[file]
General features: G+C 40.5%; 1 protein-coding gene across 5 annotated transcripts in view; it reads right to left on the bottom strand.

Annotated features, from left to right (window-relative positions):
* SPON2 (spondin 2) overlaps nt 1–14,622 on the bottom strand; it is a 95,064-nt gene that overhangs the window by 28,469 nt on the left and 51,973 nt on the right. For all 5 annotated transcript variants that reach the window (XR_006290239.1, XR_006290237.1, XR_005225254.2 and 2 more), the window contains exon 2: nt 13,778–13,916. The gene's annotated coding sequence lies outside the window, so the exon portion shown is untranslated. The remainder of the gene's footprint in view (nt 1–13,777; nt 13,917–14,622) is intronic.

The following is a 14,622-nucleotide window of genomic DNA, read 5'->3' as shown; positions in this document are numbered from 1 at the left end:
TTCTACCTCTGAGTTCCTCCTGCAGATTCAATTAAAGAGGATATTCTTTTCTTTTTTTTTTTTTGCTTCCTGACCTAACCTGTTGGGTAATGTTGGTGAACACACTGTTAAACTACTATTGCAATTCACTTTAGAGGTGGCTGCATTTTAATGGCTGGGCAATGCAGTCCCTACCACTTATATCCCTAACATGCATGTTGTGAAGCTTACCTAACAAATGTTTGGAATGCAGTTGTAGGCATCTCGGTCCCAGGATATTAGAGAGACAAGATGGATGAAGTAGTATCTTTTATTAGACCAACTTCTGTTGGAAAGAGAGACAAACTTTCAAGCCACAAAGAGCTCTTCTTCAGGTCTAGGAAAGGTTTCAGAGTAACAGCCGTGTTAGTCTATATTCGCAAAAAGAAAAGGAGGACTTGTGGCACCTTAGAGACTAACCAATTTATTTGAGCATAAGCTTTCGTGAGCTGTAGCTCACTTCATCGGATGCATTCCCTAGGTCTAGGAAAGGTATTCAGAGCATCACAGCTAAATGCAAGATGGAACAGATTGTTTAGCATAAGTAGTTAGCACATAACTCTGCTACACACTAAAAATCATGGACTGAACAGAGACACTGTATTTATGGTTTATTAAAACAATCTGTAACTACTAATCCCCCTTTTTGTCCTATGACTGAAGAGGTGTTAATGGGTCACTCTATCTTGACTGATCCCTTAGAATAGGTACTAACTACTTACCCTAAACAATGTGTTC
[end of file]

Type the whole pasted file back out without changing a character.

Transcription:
General features: G+C 40.5%; 1 protein-coding gene across 5 annotated transcripts in view; it reads right to left on the bottom strand.

Annotated features, from left to right (window-relative positions):
* SPON2 (spondin 2) overlaps nt 1–14,622 on the bottom strand; it is a 95,064-nt gene that overhangs the window by 28,469 nt on the left and 51,973 nt on the right. For all 5 annotated transcript variants that reach the window (XR_006290239.1, XR_006290237.1, XR_005225254.2 and 2 more), the window contains exon 2: nt 13,778–13,916. The gene's annotated coding sequence lies outside the window, so the exon portion shown is untranslated. The remainder of the gene's footprint in view (nt 1–13,777; nt 13,917–14,622) is intronic.

The following is a 14,622-nucleotide window of genomic DNA, read 5'->3' as shown; positions in this document are numbered from 1 at the left end:
TTCTACCTCTGAGTTCCTCCTGCAGATTCAATTAAAGAGGATATTCTTTTCTTTTTTTTTTTTTGCTTCCTGACCTAACCTGTTGGGTAATGTTGGTGAACACACTGTTAAACTACTATTGCAATTCACTTTAGAGGTGGCTGCATTTTAATGGCTGGGCAATGCAGTCCCTACCACTTATATCCCTAACATGCATGTTGTGAAGCTTACCTAACAAATGTTTGGAATGCAGTTGTAGGCATCTCGGTCCCAGGATATTAGAGAGACAAGATGGATGAAGTAGTATCTTTTATTAGACCAACTTCTGTTGGAAAGAGAGACAAACTTTCAAGCCACAAAGAGCTCTTCTTCAGGTCTAGGAAAGGTTTCAGAGTAACAGCCGTGTTAGTCTATATTCGCAAAAAGAAAAGGAGGACTTGTGGCACCTTAGAGACTAACCAATTTATTTGAGCATAAGCTTTCGTGAGCTGTAGCTCACTTCATCGGATGCATTCCCTAGGTCTAGGAAAGGTATTCAGAGCATCACAGCTAAATGCAAGATGGAACAGATTGTTTAGCATAAGTAGTTAGCACATAACTCTGCTACACACTAAAAATCATGGACTGAACAGAGACACTGTATTTATGGTTTATTAAAACAATCTGTAACTACTAATCCCCCTTTTTGTCCTATGACTGAAGAGGTGTTAATGGGTCACTCTATCTTGACTGATCCCTTAGAATAGGTACTAACTACTTACCCTAAACAATGTGTTC